January 1, 2014, by Guest blog

The greatest hindrance for speaking Serbian was simply nerves

Post written by Rebecca Wright.

Having only studied the Serbian language for two academic years before arriving in Belgrade, admittedly I did feel rather anxious about living in the country. Of course, I knew my teachers at Nottingham would never have let me arrive without giving me all the knowledge I would need, but I kept questioning myself: Have I really done enough practice over the summer? Could I have done more? Honestly, I feel like a little more listening practice in my own time would have gone a very long way, as on arrival, I found that the people speak so fast that I really struggled to understand what they were saying. By the time I had translated one phrase in my head I had missed the next! However, after nearly four months of being in Belgrade, I can use this as a great measure of my listening development. Making the effort to listen to Serbian radio and watch Serbian television and films with friends, I now feel that my understanding has improved dramatically. Rather than translating each word as I hear it, whole sentences simply make sense, which is a level of understanding I feel I could not possibly have reached outside of a Serbo-Croat speaking country.

The classes I have been attending at the FiloloŇ°ki fakultet, or the Faculty of Philology, here in Belgrade, have also been mostly useful for my listening and speaking. Most of the grammar we cover in class I have already been taught at Nottingham, but as all the classes are taught in Serbian, and our teachers will not let us speak English, they still work as excellent practice, and both my teachers here in Belgrade, and my friends, have commented on the improvements they have noticed in my spoken Serbian.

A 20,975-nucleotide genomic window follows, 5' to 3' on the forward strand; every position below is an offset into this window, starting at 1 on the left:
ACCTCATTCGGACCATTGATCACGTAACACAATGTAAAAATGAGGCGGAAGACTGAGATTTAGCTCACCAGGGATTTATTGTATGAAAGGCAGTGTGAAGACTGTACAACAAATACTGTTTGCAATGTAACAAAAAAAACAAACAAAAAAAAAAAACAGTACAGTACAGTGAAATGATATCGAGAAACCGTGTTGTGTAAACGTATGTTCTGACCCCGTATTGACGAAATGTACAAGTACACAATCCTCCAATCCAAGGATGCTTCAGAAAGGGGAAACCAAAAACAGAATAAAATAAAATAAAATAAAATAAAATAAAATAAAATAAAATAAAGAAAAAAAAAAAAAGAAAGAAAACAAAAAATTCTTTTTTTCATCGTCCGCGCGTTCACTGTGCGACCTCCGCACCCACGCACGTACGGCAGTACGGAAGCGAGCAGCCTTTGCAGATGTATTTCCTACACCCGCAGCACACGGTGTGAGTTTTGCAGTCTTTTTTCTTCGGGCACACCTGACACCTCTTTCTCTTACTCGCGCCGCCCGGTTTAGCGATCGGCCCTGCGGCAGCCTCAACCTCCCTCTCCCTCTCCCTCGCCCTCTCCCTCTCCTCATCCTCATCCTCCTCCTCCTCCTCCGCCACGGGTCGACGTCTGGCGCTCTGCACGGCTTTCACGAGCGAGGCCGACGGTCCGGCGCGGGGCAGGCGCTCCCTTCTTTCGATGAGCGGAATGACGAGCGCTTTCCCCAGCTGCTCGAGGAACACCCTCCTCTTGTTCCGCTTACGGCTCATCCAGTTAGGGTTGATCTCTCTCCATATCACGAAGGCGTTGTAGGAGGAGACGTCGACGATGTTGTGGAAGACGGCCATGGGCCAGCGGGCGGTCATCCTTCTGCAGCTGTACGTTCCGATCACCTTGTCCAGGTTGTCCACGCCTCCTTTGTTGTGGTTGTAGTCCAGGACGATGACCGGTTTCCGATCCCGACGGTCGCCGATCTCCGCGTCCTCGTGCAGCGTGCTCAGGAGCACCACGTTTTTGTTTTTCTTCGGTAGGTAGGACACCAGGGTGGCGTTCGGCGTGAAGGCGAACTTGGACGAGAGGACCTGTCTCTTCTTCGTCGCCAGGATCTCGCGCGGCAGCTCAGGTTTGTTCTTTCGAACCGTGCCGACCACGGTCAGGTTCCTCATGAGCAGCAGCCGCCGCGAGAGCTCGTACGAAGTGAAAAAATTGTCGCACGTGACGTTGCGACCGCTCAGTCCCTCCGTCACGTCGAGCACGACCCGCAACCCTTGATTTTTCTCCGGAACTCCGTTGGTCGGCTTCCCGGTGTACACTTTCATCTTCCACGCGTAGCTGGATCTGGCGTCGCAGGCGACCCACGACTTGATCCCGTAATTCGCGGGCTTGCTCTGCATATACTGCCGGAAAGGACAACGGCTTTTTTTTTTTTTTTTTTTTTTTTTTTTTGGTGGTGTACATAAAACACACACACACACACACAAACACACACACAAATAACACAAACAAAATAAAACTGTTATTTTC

Though I found listening difficult, I feel that speaking was certainly my weakest point when I first came to Belgrade in September. This has a great deal to do with having to think quickly on the spot and, unlike in written work, I am of course unable to backtrack and correct my mistakes. However, I believe that my greatest hindrance regarding speaking was simply nerves. I would not consider myself a shy person generally, however, it was so important to me not to make any mistakes when speaking, that sometimes I would choose not to speak rather than risk making a mistake. After a lot of persuasion, however, from some newly-made friends, I opened up, and risked just speaking. I found that everyone, be it friends, waiters in restaurants or the porters at my student dorm, was so willing to help and enthusiastic about the effort I was making to speak Serbian, and this is undoubtedly where I can see my greatest improvement.

Posted in Language acquisition